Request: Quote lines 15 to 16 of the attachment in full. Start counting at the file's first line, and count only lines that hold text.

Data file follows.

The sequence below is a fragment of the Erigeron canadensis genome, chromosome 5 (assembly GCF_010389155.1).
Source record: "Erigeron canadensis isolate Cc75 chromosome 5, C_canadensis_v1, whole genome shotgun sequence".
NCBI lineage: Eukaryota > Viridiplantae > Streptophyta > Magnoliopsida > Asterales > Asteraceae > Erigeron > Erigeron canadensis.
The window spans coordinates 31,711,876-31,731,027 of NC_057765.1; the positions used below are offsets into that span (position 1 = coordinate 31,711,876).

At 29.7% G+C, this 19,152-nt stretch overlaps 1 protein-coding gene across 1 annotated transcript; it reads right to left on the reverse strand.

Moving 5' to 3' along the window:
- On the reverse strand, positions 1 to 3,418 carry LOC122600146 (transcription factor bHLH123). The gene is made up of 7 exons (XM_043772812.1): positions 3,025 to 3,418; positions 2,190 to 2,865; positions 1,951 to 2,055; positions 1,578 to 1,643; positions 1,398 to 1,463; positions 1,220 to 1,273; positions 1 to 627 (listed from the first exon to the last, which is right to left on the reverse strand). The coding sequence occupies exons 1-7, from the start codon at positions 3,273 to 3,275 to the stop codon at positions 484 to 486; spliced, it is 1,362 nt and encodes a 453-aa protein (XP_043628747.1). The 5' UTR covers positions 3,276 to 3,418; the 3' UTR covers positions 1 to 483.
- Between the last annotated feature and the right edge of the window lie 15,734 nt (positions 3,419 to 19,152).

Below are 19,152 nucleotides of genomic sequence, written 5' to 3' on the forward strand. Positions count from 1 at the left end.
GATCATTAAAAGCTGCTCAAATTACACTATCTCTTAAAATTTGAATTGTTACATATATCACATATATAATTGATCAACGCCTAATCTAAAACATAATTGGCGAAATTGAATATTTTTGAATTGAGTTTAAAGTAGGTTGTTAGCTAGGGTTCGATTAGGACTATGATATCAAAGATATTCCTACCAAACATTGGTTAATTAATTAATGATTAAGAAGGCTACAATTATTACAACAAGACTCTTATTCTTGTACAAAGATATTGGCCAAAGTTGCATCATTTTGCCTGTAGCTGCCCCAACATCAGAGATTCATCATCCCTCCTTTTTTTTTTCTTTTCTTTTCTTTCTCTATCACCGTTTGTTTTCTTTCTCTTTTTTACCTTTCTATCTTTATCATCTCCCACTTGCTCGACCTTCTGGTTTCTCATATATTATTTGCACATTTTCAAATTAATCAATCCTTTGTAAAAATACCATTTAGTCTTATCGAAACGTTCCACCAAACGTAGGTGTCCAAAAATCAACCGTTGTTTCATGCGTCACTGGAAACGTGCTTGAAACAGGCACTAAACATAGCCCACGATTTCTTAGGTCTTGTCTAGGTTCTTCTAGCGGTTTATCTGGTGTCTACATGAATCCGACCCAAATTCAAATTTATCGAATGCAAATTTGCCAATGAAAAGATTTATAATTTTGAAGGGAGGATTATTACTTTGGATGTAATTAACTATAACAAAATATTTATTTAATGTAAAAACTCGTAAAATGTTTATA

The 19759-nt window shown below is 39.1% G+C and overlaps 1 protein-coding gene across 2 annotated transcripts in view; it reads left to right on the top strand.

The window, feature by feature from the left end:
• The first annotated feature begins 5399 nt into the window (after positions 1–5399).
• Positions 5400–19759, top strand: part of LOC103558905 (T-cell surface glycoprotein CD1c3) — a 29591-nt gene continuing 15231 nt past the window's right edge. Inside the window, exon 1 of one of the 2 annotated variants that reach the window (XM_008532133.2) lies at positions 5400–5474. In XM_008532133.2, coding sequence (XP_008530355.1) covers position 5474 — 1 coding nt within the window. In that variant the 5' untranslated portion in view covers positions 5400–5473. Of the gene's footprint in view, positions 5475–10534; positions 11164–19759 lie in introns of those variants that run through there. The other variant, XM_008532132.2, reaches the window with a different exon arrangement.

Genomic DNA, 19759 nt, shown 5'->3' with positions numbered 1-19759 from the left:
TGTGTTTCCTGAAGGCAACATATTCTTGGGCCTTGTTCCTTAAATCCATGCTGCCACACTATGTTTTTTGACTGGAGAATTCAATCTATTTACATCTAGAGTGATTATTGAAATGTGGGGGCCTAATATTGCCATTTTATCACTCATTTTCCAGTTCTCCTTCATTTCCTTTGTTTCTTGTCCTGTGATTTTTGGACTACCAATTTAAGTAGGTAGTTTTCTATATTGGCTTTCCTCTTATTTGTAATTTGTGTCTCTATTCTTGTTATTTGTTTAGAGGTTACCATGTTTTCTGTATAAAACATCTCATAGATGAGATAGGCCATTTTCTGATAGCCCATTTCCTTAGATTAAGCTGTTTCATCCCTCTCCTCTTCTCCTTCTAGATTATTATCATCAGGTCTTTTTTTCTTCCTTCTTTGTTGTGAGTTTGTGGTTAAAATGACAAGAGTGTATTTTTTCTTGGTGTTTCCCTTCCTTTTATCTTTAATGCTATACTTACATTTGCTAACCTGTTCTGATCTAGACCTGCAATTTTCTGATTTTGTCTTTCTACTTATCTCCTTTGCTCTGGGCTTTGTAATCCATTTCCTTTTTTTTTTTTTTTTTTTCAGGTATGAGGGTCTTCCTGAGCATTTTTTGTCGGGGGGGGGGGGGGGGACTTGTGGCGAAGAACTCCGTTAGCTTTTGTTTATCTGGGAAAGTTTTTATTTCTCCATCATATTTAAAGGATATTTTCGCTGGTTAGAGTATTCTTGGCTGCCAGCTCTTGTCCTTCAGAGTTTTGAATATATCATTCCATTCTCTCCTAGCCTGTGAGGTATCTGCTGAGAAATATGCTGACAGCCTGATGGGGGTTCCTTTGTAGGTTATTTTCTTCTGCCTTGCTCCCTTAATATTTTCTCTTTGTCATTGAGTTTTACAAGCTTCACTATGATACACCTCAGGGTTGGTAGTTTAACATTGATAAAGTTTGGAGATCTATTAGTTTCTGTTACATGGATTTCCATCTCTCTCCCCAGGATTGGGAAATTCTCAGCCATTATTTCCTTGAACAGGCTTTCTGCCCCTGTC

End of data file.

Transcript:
Genomic DNA, 19759 nt, shown 5'->3' with positions numbered 1-19759 from the left:
TGTGTTTCCTGAAGGCAACATATTCTTGGGCCTTGTTCCTTAAATCCATGCTGCCACACTATGTTTTTTGACTGGAGAATTCAATCTATTTACATCTAGAGTGATTATTGAAATGTGGGGGCCTAATATTGCCATTTTATCACTCATTTTCCAGTTCTCCTTCATTTCCTTTGTTTCTTGTCCTGTGATTTTTGGACTACCAATTTAAGTAGGTAGTTTTCTATATTGGCTTTCCTCTTATTTGTAATTTGTGTCTCTATTCTTGTTATTTGTTTAGAGGTTACCATGTTTTCTGTATAAAACATCTCATAGATGAGATAGGCCATTTTCTGATAGCCCATTTCCTTAGATTAAGCTGTTTCATCCCTCTCCTCTTCTCCTTCTAGATTATTATCATCAGGTCTTTTTTTCTTCCTTCTTTGTTGTGAGTTTGTGGTTAAAATGACAAGAGTGTATTTTTTCTTGGTGTTTCCCTTCCTTTTATCTTTAATGCTATACTTACATTTGCTAACCTGTTCTGATCTAGACCTGCAATTTTCTGATTTTGTCTTTCTACTTATCTCCTTTGCTCTGGGCTTTGTAATCCATTTCCTTTTTTTTTTTTTTTTTTTCAGGTATGAGGGTCTTCCTGAGCATTTTTTGTCGGGGGGGGGGGGGGGGACTTGTGGCGAAGAACTCCGTTAGCTTTTGTTTATCTGGGAAAGTTTTTATTTCTCCATCATATTTAAAGGATATTTTCGCTGGTTAGAGTATTCTTGGCTGCCAGCTCTTGTCCTTCAGAGTTTTGAATATATCATTCCATTCTCTCCTAGCCTGTGAGGTATCTGCTGAGAAATATGCTGACAGCCTGATGGGGGTTCCTTTGTAGGTTATTTTCTTCTGCCTTGCTCCCTTAATATTTTCTCTTTGTCATTGAGTTTTACAAGCTTCACTATGATACACCTCAGGGTTGGTAGTTTAACATTGATAAAGTTTGGAGATCTATTAGTTTCTGTTACATGGATTTCCATCTCTCTCCCCAGGATTGGGAAATTCTCAGCCATTATTTCCTTGAACAGGCTTTCTGCCCCTGTC